Emphasising the importance of Roma participation in all stages of decision-making, from the local to the European level, is one of the founding principles of ERGO Network, and many of our activities focus on building trust and partnerships between Roma communities and institutions.

During the panel debate, the speakers highlighted several angles, good examples and pitfalls of partnerships on local level.

The event was opened by introductory remarks from Romeo Franz, Member of the European Parliament for the Greens/EFA and Andor Urmos, Policy Analyst, Directorate General for Regional Policy, European Commission.

It was followed by a panel moderated by former ERGO Network director Ruus Dijksterhuis, who discussed with Dominique Be (DG Employment), Maaike Buyst (Eurocities), Dijana Pavlovic (Upre Roma Italy), Valeriu Capraru (National Federation of Local Action Groups Romania), Tobias Mayr (Congress of local and regional authorities of the Council of Europe) and Andrey Ivanov, Fundamental Rights Agency.

Dijana Pavlovic opened the panel by describing the local reality in Italy, where the level of antigypsyism also in local authorities is extreme. Building partnerships is difficult in a climate where Romani people always have to fear to lose their home during regular evictions.

Dominique Be presented the ROMACT programme, a joint initiative between the European Commission and the Council of Europe that seeks to assist mayors and municipal authorities to work together with local Roma communities to develop policies and public services that are inclusive of all, including Roma. Maaike Buyst spoke about several good practice examples of municipalities in Eurocities Roma inclusion working group, for example Ghent or Goteburg, including Roma mediators, Roma councils and other initiatives. Tobias Mayr presented the Declaration against anti-Gypsyism of the European Alliance of Cities and Regions for the Inclusion of Roma and Travellers.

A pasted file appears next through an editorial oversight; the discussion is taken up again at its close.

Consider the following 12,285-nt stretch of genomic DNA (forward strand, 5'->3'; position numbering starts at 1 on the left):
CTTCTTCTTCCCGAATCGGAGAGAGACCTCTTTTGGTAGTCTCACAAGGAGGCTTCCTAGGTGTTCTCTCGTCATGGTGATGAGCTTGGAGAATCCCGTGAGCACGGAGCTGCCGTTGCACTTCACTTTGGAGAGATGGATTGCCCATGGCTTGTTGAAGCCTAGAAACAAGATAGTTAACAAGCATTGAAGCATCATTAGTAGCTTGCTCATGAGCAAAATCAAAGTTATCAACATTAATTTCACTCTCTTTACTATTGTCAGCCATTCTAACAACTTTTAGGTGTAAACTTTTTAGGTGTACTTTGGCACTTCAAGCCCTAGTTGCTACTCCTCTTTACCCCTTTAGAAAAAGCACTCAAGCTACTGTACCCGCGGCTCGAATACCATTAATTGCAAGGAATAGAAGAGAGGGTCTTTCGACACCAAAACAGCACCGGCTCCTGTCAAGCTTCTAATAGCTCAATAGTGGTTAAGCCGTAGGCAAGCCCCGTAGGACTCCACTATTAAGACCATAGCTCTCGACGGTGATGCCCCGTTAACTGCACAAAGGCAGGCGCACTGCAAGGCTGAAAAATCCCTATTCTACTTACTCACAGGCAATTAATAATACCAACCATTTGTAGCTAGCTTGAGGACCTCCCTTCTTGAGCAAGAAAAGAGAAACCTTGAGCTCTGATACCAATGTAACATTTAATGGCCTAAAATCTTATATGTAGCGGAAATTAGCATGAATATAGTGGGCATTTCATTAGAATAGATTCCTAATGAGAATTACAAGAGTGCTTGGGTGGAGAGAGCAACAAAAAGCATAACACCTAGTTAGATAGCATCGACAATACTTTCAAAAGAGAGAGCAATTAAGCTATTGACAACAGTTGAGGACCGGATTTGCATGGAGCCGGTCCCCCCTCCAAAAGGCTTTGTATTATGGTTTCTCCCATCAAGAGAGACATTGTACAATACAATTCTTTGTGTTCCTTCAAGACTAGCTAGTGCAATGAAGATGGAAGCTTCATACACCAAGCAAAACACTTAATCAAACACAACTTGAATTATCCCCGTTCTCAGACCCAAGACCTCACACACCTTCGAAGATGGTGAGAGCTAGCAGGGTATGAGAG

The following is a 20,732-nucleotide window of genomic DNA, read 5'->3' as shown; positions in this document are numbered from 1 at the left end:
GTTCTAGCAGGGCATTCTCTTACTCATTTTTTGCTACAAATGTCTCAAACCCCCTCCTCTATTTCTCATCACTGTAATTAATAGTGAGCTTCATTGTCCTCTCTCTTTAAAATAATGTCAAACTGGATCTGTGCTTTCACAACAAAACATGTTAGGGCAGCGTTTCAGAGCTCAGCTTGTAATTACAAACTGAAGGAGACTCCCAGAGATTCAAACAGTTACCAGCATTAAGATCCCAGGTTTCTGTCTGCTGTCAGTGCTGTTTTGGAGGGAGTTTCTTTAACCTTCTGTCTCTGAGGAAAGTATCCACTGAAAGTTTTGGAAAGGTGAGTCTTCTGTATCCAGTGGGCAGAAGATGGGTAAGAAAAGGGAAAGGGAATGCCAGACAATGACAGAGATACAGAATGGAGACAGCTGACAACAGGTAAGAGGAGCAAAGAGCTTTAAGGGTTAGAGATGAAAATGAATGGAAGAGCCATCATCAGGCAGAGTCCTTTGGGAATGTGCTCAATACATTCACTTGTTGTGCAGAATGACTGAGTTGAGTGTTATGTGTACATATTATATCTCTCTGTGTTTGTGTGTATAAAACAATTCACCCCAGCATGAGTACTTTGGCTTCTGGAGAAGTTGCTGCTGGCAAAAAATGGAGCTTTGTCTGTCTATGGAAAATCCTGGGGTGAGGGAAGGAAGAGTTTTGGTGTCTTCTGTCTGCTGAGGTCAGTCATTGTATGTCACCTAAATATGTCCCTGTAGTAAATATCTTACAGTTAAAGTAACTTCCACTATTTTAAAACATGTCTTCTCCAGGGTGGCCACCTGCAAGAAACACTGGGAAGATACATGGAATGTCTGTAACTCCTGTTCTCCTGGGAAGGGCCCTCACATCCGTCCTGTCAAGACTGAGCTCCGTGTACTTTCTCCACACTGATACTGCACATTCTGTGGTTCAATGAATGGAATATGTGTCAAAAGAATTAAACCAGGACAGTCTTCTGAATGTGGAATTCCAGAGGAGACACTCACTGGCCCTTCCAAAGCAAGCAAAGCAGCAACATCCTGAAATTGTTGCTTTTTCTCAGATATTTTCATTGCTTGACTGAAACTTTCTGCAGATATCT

Valeriu Capraru spoke about opportunities and challenges for Roma inclusion through Local Action Groups in the CLLD process. Andrey Ivanov, Head of Sector Roma and Migrant Integration, Technical Assistance & Capacity Building, European Union Agency for Fundamental Rights: presented the new report of the Local engagement for Roma inclusion” (“LERI”) project.

It became clear that two issues are important: Partnerships need to be backed by proper funding and capacity-building of both Roma civil society and local authorities, and antigypsyism need to be tackled on all levels in order to ensure trust of Roma towards institutions.

The conference was closed by ERGO board member Adriatik Hasantari together with Szabolcs Schmidt, Head of Unit Non-discrimination and Roma coordination European Commission, DG Justice, and Marie-Anne Paraskevas, Senior Policy Expert, Social Affairs & Inclusion, European Commission, DG Employment.

After the debate, the participants were invited to celebrate the ten years anniversary of ERGO Network together with ERGO staff and members, going together through the history of ERGO empowering the Roma grassroots and bridging Roma realities with EU policy-making.